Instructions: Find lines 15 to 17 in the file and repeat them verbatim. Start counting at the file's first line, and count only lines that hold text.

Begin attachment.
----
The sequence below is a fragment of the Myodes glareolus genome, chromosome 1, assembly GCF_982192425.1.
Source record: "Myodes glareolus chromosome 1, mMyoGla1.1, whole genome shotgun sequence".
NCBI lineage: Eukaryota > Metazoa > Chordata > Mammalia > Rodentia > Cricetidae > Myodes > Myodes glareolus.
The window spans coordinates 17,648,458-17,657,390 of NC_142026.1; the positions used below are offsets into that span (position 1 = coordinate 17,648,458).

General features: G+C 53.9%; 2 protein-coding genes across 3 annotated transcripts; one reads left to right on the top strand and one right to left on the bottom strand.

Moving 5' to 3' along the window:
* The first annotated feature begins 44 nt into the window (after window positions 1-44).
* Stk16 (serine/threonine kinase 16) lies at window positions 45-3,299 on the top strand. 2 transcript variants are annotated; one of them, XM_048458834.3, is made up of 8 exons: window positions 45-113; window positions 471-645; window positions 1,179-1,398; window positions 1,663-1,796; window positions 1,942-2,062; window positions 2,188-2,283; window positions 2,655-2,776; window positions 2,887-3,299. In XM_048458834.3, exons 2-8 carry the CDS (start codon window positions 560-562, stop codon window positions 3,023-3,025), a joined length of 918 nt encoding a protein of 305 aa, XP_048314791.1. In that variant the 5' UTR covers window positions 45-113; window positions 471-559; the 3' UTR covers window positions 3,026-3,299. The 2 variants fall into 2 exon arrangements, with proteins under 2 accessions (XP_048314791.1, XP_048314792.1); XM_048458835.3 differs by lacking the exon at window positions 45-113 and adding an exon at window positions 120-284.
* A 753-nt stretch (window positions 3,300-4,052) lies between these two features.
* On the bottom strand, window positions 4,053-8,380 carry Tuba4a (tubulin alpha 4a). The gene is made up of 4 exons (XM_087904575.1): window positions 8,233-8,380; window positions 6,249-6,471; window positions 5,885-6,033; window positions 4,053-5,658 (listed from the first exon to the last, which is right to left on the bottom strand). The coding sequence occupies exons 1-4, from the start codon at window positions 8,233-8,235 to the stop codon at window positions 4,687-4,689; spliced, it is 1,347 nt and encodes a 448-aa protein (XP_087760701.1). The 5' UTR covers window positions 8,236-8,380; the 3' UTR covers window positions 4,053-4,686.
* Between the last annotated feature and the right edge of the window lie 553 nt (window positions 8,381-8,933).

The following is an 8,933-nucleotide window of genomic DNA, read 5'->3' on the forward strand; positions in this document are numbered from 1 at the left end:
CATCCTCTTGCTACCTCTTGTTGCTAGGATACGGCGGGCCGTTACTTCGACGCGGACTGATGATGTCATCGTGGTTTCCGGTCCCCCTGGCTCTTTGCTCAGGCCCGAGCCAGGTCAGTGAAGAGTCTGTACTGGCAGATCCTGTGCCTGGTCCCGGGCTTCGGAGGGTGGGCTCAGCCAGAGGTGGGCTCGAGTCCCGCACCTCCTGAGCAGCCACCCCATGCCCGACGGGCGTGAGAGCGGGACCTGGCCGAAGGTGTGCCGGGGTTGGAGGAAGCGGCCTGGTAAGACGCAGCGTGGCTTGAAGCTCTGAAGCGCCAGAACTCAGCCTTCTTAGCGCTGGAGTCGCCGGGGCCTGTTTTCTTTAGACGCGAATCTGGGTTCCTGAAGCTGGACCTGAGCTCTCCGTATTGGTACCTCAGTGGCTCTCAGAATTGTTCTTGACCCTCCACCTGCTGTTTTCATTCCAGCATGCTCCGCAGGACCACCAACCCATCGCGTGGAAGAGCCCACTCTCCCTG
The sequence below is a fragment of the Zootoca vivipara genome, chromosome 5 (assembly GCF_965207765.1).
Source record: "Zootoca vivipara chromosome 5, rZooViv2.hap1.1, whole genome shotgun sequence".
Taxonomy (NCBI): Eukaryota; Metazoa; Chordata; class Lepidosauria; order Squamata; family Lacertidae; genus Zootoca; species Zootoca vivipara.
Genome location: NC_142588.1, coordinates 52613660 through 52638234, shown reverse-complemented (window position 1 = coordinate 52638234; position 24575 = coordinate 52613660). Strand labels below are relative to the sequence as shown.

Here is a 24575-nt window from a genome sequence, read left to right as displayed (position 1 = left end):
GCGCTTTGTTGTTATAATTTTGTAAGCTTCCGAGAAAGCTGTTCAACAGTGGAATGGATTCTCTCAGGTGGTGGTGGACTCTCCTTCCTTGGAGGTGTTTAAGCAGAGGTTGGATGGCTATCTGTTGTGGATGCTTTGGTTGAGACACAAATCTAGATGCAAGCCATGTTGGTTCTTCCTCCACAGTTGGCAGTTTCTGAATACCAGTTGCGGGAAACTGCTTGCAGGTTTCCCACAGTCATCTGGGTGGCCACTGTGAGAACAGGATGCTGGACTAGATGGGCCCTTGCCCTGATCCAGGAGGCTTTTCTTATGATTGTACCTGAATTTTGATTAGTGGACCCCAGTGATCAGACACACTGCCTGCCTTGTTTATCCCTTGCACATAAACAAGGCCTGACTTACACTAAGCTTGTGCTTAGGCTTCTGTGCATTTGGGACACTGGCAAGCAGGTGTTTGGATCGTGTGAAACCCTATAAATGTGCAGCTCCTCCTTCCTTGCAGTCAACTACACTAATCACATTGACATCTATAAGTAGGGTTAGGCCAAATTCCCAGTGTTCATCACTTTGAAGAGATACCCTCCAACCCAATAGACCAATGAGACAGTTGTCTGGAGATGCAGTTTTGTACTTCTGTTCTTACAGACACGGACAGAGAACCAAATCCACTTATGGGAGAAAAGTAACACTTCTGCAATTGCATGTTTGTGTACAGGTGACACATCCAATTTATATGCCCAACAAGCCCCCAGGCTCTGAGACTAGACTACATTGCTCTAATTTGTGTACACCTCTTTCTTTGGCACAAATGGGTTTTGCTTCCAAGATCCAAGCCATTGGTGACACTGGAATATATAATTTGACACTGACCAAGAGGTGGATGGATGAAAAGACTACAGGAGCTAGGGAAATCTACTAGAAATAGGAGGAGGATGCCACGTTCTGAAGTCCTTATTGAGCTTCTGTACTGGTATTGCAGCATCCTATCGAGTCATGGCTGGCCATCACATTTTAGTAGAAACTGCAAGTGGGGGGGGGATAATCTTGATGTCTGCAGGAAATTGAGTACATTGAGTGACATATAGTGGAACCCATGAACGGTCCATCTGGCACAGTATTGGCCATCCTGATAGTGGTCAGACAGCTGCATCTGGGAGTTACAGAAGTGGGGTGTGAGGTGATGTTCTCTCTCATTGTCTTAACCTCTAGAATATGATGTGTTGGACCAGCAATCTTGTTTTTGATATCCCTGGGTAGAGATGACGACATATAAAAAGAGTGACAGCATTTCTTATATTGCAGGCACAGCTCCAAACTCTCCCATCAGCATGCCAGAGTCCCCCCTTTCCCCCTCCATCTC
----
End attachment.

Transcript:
Source record: "Zootoca vivipara chromosome 5, rZooViv2.hap1.1, whole genome shotgun sequence".
Taxonomy (NCBI): Eukaryota; Metazoa; Chordata; class Lepidosauria; order Squamata; family Lacertidae; genus Zootoca; species Zootoca vivipara.
Genome location: NC_142588.1, coordinates 52613660 through 52638234, shown reverse-complemented (window position 1 = coordinate 52638234; position 24575 = coordinate 52613660). Strand labels below are relative to the sequence as shown.